How to Plan Ahead at Work

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You arrive at work Monday morning eager to write that report your boss has been waiting for but, by 10:15 a.m., you’ve already wasted 30 minutes tracking down a hard-to-find fact for a colleague and now your boss wants you to return a call for her. Suddenly the two hours you hoped to spend writing are gone and, instead of accomplishing your goals, you are doing what other people are telling you do to. As common as they may occur at work, such situations are not unavoidable.

Tracey Gritz, productivity expert and owner of The Efficient Office, recommends spending 30 minutes every Friday afternoon to reflect on your achievements for the week and plan for the upcoming:

1. Review your current week

Every Friday afternoon, look back at the current week to make sure nothing has fallen through the cracks. Look for tasks that weren’t completed, meetings that were canceled or phone calls you never made, Gritz says. Move anything you didn’t complete to a new date and time in the week ahead. However, Gritz warns, “if you move something more than three weeks in a row, delegate it or delete it.”

2. Review your goals and projects, and add those tasks to your calendar

Review your goals each week. “You can’t plan your workweek if you don’t know what your goals are,” Gritz says. Decide what you need to accomplish next week to meet those goals and block off time on your calendar to do the work. “We schedule meetings but we don’t schedule our most important work,” Gritz says.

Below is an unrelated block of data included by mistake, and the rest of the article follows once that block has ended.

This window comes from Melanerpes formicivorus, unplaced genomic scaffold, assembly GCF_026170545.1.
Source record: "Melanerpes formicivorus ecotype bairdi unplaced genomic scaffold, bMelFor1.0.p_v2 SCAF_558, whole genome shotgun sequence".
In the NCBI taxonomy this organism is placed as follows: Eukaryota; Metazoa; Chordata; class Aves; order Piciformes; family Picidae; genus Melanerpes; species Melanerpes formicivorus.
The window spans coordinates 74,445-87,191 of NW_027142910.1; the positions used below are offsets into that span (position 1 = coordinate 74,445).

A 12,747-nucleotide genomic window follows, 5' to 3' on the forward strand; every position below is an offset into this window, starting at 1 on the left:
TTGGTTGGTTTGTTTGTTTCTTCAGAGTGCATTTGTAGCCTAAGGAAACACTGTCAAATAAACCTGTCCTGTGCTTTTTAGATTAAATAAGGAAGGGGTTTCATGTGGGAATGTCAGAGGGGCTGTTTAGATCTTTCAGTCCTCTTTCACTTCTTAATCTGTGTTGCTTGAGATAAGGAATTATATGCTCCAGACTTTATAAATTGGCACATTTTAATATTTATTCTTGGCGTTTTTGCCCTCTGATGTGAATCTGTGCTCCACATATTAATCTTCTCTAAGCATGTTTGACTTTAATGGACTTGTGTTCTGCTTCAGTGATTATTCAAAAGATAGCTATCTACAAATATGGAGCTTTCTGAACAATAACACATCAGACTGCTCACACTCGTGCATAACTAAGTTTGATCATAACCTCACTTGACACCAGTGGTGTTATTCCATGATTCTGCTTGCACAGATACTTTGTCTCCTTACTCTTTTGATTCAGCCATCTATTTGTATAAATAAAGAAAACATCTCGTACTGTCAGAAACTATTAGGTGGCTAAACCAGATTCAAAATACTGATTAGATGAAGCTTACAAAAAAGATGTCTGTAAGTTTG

Be sure you are scheduling time to complete a task, not a project, Gritz warns. For instance, updating the website is a project, not a task that can be completed in two hours. Break projects down into smaller tasks such as “rewriting the homepage” or “finding new photos and artwork” and then schedule blocks of time to do each.

3. Review and prepare for your next week

Instead of sitting in your next meeting hoping that no one notices you forgot to prepare, Gritz recommends you look at your meetings and appointments for the following week and block off time to do any necessary prep work, such as reading reports, reviewing files or pulling client paperwork. You might even consider blocking off a few minutes after each meeting to allow time to put upcoming deadlines or assignments on your calendar.

4. Review your task list

Most people will review their task list first but Gritz recommends making this the last step because you should review your goals and projects first to make sure you are working on your most important tasks. Before adding any additional tasks to your calendar, make sure the task will further your most meaningful work  and that it aligns with your goals, she says.

Be careful not to over schedule your time. Gritz recommends leaving at least 30% of your calendar open for unexpected meetings and activities as well as time to reflect and think.

This post was originally published here on Forbes.com in January 2017. TheYoungProfessionalGroup.com takes no credit for the work of the author.

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About Author

xinni.kung@digneconsult.com'

Xin Ni is a final year Sociology student at the National University of Singapore. As an intern at Digne Consult, she manages the Young Professional page and writes for its blog. She enjoys reading up on intercultural communication and baking in her free time.

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